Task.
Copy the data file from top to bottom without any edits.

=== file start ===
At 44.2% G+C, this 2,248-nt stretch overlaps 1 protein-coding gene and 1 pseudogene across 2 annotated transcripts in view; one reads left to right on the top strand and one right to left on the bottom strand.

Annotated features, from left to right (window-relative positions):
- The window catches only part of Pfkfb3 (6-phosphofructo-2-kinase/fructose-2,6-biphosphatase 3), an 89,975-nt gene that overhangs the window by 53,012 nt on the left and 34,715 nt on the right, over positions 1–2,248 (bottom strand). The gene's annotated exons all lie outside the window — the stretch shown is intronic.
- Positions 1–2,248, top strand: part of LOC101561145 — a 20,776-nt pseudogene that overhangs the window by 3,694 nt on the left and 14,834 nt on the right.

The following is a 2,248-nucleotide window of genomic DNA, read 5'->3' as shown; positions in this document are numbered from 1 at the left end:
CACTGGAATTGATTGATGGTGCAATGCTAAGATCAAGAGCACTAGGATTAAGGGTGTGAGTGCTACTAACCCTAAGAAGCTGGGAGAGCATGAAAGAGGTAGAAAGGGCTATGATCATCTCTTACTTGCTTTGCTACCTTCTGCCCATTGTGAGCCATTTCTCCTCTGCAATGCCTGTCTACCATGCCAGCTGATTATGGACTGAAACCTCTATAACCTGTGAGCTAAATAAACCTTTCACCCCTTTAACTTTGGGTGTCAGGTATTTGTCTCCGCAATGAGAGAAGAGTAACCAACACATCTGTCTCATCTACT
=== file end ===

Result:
At 44.2% G+C, this 2,248-nt stretch overlaps 1 protein-coding gene and 1 pseudogene across 2 annotated transcripts in view; one reads left to right on the top strand and one right to left on the bottom strand.

Annotated features, from left to right (window-relative positions):
- The window catches only part of Pfkfb3 (6-phosphofructo-2-kinase/fructose-2,6-biphosphatase 3), an 89,975-nt gene that overhangs the window by 53,012 nt on the left and 34,715 nt on the right, over positions 1–2,248 (bottom strand). The gene's annotated exons all lie outside the window — the stretch shown is intronic.
- Positions 1–2,248, top strand: part of LOC101561145 — a 20,776-nt pseudogene that overhangs the window by 3,694 nt on the left and 14,834 nt on the right.

The following is a 2,248-nucleotide window of genomic DNA, read 5'->3' as shown; positions in this document are numbered from 1 at the left end:
CACTGGAATTGATTGATGGTGCAATGCTAAGATCAAGAGCACTAGGATTAAGGGTGTGAGTGCTACTAACCCTAAGAAGCTGGGAGAGCATGAAAGAGGTAGAAAGGGCTATGATCATCTCTTACTTGCTTTGCTACCTTCTGCCCATTGTGAGCCATTTCTCCTCTGCAATGCCTGTCTACCATGCCAGCTGATTATGGACTGAAACCTCTATAACCTGTGAGCTAAATAAACCTTTCACCCCTTTAACTTTGGGTGTCAGGTATTTGTCTCCGCAATGAGAGAAGAGTAACCAACACATCTGTCTCATCTACT